The Marriage of the Virgin

By David Starkey

Starry-eyed with love for God, Mary announces to the priests she will be that rare bird: a fourteen year old who refuses a husband. The rabbis worry, however, that she will defile the temple if she’s allowed to stay.

Call all the widowers, the chief priest decides. Have each one bring a branch stripped bare. 

The herald trumpets. The old men gather, Joseph least among them.

His branch is a dried twig, snapped off and trampled, but when his turn comes to hold it up, a dove alights, leaves begin to bud.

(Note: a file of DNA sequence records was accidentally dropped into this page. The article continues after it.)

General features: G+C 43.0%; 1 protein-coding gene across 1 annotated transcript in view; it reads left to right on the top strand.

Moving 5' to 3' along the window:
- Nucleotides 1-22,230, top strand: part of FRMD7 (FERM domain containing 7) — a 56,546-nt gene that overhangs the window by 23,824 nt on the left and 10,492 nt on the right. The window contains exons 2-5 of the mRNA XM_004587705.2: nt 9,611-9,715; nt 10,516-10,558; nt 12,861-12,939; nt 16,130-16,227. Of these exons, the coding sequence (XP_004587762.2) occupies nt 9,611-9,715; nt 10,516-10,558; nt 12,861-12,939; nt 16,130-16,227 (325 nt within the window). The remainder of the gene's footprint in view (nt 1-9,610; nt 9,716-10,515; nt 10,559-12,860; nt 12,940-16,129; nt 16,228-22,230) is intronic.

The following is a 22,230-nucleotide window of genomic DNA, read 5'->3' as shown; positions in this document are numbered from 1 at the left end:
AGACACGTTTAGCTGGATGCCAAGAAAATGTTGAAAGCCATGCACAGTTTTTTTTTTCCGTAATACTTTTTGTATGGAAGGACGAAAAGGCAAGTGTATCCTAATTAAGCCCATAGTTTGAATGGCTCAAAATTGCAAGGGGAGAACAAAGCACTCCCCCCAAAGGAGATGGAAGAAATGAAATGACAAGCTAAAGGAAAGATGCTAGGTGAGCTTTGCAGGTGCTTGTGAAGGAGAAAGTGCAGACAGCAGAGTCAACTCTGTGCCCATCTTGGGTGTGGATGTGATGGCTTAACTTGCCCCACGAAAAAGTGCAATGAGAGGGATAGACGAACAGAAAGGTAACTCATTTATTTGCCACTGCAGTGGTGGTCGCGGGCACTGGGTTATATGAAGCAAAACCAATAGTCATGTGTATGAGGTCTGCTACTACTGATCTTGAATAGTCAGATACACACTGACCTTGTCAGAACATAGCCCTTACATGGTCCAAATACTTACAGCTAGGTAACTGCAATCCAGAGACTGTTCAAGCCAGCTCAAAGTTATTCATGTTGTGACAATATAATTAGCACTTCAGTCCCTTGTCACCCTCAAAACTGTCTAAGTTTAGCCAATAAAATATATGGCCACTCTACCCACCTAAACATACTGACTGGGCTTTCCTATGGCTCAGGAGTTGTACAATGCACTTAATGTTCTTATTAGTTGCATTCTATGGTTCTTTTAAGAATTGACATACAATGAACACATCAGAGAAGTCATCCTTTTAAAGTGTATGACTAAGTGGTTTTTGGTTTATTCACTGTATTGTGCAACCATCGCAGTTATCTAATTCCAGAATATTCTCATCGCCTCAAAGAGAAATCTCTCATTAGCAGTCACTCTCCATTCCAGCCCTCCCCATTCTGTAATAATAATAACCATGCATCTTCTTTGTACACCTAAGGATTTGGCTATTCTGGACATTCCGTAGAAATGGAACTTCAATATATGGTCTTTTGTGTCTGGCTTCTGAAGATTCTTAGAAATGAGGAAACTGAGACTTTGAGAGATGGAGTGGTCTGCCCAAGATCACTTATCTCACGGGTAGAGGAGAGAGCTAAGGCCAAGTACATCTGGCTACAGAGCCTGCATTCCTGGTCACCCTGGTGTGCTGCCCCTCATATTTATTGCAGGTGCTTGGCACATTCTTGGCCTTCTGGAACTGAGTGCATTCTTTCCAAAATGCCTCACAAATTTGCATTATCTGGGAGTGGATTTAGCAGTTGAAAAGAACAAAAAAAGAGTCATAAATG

A quick huddle among the divines.

Some muttered words. A few cups of wine.

It isn’t much of a wedding.

Later that night, Joseph is snoring. Mary sneaks outside, looks up at the constellations. She knows each has been given a name by the Greeks and Romans.  She just doesn’t know what they are.

David Starkey served as Santa Barbara’s 2009-2011 Poet Laureate. He is Director of the Creative Writing Program at Santa Barbara City College and the Publisher and Co-editor of Gunpowder Press. His textbook focusing on flash forms, Creative Writing: Four Genres in Brief (Bedford/St. Martin’s), will be in its fourth edition in 2021.

Art by Lesley C. Weston (Pencil with ink washes)

Previous Next